It can be challenging for organizations to manage the totality of the security solutions deployed, their reporting, and alert production. Administrators can quickly become overwhelmed by the entirety of data produced from multiple locations and systems and manage a consistent stream security alert. XDR enables organizations and system administrators to manage the deployed security solutions and, most importantly, manage their produced data and quickly and effectively act on alerts.
How XDR Works
XDR is a platform environment where deployed solutions send their security data and alerts and, through a unified managed environment, allows administrators to react. The management of multiple solutions improves detection and response across the entire network and enhances the organization's overall security.
XDR scans the entire threat landscape and exposes the full extent of an attack. It differs from the conventional threat detection methodologies in more than one way. Unlike other methods, it aims to solve issues created by the silo approach of segmenting the attack surface into multiple primary solution categories that report independently and do not support each other. It also takes pivotal steps to respond to the threat and eliminate it right after detection.
XDR brings value in multiple ways.
Intelligent and Unsurpassed Detections
XDR provides extended detection of targeted threats by monitoring internal and external assets. After detecting an attack, XDR incorporates information from the attack and uses it to scan for similar incidences across the enterprise.
By correlating between data and alerts, XDR builds attack timelines and prioritize events; it enables the cybersecurity teams to quickly capture the root cause of the incident, other affected devices and hopefully predict further actions of the malicious actor.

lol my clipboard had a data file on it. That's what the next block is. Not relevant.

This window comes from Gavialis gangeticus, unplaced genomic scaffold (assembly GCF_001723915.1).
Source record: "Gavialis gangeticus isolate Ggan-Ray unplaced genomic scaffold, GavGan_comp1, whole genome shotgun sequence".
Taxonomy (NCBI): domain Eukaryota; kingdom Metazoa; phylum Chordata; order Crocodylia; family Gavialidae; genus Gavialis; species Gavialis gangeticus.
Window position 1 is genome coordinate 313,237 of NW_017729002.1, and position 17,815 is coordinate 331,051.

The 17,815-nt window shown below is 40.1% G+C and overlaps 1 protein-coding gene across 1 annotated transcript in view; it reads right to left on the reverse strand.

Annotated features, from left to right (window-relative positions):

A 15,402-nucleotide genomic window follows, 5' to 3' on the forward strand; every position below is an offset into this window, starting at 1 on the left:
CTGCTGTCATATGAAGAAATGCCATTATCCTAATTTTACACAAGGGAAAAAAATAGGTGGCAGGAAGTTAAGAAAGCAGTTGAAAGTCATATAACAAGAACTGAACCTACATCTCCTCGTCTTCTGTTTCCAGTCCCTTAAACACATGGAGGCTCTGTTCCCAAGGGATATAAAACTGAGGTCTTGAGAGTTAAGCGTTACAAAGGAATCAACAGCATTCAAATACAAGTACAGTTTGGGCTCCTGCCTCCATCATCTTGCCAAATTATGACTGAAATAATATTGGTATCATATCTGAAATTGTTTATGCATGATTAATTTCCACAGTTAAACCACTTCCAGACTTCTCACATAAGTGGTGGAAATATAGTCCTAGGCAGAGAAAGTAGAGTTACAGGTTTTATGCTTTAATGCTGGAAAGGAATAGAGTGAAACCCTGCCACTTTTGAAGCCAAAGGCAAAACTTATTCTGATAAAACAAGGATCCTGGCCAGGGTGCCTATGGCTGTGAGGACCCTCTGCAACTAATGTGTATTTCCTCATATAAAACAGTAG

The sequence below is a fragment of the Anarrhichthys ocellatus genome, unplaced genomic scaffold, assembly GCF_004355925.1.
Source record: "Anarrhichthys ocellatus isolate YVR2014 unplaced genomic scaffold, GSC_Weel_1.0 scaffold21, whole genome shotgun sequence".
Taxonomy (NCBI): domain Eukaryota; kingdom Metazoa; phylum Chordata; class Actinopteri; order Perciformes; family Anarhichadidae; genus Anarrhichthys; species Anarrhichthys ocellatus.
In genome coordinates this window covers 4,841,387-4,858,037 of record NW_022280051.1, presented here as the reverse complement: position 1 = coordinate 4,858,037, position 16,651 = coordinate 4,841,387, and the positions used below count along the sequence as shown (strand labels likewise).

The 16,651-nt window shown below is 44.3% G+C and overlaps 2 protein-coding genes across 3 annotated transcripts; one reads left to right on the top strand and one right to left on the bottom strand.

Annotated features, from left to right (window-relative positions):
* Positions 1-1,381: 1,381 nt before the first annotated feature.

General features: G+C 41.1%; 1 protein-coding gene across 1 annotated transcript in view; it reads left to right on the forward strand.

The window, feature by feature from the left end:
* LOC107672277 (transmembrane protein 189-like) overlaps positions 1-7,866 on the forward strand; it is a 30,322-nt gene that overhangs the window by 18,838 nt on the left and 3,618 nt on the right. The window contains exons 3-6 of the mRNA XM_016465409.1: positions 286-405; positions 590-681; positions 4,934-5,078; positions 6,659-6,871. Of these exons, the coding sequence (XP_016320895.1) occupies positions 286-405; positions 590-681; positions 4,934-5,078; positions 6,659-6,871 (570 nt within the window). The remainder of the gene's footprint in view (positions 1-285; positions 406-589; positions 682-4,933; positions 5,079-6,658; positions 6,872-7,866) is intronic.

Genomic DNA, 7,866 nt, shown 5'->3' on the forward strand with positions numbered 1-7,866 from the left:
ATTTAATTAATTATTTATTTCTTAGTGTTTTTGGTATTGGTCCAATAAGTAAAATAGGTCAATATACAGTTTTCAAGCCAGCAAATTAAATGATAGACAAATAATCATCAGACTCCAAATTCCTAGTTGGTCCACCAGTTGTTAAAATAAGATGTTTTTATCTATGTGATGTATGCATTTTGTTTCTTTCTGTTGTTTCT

XDR solutions operate through automation and ensure that the deployed security solutions reporting into the platform are properly functioning and accurately reporting on their monitored environments.
XDR vs. EDR
EDR stands for 'Endpoint Detection and Response', which means it takes necessary actions to detect cyber threats explicitly at the endpoint and responds decisively towards eliminating them.
XDR takes EDR to the next level, evolving its capabilities and extending its benefits beyond endpoints. XDR incorporates and manages security from multiple locations and solutions across the network, including endpoints, email security, server security, and deception environments.
XDR's goal is to deliver integrated control and response across multiple security solutions and deliver greater capability than simply deploying EDR.
Benefits of XDR
XDR adds value to an organization's security architecture by unifying the segmented security products into an integrated security detection and response platform.
- Single, integrated, and automated platform for complete visibility.
- Better Operational Productivity.
- Precise monitoring for threats.
- Ensure response across all devices, whether they are managed or unmanaged.
- Better security outcomes due to reduced detection times.
- Faster data access.
- Improved compliance.
- Visualized root cause analysis.
- Automation capabilities for repetitive tasks.
Published at DZone with permission of Neal Hesterberg. See the original article here.